The investor believes that CleanMax has presented a unique opportunity to partner with leading commercial and industrial (C&I) players in India. The C&I segment is one of the fastest growing set of consumers that is looking for renewable energy solutions in a predominantly fossil-fuel supplied sector. “CleanMax’s customers are well known Indian and multinational companies with a strong credit profile and track record,” adds Kats.CleanMax
has installed more than 550 rooftop solar power plants across India, with a rooftop solar capacity of over 250 megawatts peak (MWp), helping abate 331,200 tonnes of CO2 per annum and providing green energy to clients across diverse sectors—government, manufacturing, education, real estate, pharmaceuticals, IT/ITES and more. With rising client demand and requirements, the company also started operations in the UAE and Thailand.
Jain explains that corporate leadership wants to go green much faster than what even the government is targeting. “I don’t mean to say that the government is not ambitious. Government has ambitious targets, but corporate targets are far more ambitious on going green. And that’s why we love working with corporates because they don’t talk 20-30 percent green, they want 100 percent green. So it’s a real joy to be able to work with them and serve their needs.”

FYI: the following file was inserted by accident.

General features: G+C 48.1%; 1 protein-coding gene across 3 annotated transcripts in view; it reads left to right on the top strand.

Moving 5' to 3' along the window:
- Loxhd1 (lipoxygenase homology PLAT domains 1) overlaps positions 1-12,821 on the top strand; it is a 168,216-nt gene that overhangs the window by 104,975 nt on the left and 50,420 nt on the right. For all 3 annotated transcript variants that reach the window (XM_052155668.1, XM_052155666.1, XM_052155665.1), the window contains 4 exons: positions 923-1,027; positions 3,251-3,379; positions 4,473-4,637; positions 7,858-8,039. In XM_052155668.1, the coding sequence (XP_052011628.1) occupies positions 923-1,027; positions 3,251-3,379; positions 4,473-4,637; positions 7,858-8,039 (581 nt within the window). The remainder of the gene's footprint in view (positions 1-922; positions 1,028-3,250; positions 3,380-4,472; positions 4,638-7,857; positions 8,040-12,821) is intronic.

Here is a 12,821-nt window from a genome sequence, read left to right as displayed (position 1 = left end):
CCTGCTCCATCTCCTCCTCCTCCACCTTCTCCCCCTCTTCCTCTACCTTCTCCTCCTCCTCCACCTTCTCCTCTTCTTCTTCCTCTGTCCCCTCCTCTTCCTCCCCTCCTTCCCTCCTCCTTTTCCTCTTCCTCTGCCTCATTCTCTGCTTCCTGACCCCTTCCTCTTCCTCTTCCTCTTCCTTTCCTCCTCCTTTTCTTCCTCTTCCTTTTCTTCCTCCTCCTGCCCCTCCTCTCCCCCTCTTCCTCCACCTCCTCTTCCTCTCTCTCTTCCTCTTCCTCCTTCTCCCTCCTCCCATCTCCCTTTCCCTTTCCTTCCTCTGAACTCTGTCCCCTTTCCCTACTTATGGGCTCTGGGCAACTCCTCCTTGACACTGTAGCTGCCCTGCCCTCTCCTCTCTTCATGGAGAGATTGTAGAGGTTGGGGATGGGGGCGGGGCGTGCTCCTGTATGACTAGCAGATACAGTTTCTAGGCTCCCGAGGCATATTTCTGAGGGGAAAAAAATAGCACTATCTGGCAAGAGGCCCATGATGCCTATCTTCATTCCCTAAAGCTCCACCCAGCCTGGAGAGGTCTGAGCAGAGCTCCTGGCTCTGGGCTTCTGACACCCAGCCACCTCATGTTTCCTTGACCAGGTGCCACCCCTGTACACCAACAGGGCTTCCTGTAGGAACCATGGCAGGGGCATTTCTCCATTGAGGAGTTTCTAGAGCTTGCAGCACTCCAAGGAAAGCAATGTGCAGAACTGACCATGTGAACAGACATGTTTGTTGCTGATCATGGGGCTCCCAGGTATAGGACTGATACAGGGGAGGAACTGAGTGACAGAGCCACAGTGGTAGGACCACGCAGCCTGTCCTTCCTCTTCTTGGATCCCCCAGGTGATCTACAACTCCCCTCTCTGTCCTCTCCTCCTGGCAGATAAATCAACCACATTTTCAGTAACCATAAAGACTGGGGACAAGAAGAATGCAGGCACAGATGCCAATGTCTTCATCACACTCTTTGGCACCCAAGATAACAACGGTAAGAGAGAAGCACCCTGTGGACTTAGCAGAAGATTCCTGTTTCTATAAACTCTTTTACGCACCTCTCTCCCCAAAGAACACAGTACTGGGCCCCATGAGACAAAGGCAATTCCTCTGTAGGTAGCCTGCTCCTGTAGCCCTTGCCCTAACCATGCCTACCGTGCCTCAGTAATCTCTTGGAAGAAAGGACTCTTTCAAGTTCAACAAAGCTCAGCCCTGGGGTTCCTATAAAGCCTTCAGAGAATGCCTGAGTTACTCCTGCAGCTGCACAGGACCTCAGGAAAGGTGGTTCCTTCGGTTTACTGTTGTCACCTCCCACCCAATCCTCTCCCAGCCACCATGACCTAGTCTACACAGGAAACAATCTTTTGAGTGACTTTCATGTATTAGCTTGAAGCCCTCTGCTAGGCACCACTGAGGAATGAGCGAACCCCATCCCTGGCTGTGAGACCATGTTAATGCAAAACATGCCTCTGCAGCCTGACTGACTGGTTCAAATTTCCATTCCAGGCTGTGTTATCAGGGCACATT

“I have seen the company grow from our first project of 0.1 MW to now an aggregate capacity of close to 1,000 MW,” recollects Nikunj Ghodawat, chief financial officer at CleanMax. “When I look back and compare, it appears to be a perfect journey. But no great business is built without challenges, and we also had our fair share of it. For instance, be it our first working capital finance, asset finance, equity raise, land purchase or expansion to new geographies nothing was easy and initially appeared far-fetched. However, Kuldeep always had faith in his vision and, more importantly, trust in the people and their ability to deliver. So CleanMax